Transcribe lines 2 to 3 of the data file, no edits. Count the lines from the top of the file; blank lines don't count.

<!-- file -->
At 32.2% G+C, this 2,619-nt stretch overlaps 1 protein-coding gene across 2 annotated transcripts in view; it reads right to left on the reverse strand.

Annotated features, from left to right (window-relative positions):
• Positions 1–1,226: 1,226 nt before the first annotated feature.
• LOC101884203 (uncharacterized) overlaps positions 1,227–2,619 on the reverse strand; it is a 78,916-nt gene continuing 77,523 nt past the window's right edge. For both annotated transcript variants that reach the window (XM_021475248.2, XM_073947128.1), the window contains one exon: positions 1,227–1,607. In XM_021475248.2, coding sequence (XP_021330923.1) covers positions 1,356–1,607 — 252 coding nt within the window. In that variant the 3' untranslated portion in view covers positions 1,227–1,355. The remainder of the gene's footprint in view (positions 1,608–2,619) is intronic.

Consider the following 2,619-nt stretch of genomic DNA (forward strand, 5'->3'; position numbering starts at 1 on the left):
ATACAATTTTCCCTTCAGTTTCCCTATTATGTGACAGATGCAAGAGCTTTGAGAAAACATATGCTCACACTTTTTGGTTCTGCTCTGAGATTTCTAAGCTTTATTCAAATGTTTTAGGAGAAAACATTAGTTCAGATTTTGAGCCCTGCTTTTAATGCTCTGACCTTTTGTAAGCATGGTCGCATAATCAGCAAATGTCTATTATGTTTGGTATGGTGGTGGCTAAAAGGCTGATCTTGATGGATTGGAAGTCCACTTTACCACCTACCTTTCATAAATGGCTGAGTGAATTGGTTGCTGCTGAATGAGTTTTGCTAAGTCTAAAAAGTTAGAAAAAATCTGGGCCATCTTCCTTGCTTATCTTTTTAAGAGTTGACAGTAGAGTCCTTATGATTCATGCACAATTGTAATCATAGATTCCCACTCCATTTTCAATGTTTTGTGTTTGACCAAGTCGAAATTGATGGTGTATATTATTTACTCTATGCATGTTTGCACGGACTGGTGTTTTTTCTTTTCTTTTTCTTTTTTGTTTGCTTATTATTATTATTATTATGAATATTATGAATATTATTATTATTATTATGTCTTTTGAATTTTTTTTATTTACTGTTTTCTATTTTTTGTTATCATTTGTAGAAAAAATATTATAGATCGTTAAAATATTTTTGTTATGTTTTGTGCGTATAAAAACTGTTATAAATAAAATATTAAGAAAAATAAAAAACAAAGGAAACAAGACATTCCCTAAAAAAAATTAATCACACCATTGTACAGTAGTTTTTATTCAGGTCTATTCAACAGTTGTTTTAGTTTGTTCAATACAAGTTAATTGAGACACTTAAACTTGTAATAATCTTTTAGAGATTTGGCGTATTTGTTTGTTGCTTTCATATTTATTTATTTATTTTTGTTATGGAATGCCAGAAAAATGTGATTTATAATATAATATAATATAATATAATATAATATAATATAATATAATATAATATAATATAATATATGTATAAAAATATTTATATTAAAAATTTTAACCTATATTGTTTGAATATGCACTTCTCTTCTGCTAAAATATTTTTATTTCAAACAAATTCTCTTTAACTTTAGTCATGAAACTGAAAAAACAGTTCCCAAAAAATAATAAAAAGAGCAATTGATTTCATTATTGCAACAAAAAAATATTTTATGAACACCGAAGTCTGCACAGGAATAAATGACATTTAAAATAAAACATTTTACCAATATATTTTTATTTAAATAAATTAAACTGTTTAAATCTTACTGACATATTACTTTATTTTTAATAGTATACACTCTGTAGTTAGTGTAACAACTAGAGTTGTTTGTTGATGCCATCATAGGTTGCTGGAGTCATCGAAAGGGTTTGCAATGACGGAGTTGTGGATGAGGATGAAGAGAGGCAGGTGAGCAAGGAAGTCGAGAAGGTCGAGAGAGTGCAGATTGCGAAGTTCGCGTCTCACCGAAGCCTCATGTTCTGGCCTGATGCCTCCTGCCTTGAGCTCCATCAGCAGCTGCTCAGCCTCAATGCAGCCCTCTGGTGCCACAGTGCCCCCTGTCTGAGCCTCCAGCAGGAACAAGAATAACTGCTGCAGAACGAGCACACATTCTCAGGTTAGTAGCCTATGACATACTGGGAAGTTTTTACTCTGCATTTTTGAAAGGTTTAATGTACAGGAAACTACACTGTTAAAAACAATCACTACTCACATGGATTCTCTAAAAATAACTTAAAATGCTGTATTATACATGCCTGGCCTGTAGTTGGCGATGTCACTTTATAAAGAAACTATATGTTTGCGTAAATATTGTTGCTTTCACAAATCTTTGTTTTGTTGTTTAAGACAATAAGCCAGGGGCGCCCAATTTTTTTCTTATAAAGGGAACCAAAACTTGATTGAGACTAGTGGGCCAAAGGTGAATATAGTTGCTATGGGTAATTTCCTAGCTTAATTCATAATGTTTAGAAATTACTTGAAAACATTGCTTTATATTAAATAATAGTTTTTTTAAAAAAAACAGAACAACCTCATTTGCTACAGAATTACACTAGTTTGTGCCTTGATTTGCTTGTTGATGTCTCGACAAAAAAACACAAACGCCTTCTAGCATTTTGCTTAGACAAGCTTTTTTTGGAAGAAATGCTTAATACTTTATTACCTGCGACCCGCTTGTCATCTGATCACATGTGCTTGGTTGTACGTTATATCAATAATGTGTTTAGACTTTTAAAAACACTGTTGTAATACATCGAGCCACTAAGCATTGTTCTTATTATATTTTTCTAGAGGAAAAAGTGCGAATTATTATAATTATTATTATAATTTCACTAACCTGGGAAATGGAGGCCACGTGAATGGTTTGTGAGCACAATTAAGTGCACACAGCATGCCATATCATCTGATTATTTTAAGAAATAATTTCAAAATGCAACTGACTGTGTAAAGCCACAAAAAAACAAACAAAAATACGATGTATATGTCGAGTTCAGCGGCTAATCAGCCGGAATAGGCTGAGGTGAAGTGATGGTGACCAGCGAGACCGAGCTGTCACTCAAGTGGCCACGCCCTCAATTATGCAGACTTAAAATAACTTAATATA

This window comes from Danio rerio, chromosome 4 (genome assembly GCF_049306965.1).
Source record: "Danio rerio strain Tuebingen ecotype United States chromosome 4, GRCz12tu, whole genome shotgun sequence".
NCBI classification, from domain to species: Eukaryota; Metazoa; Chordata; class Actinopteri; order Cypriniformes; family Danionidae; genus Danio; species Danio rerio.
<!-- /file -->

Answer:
Annotated features, from left to right (window-relative positions):
• Positions 1–1,226: 1,226 nt before the first annotated feature.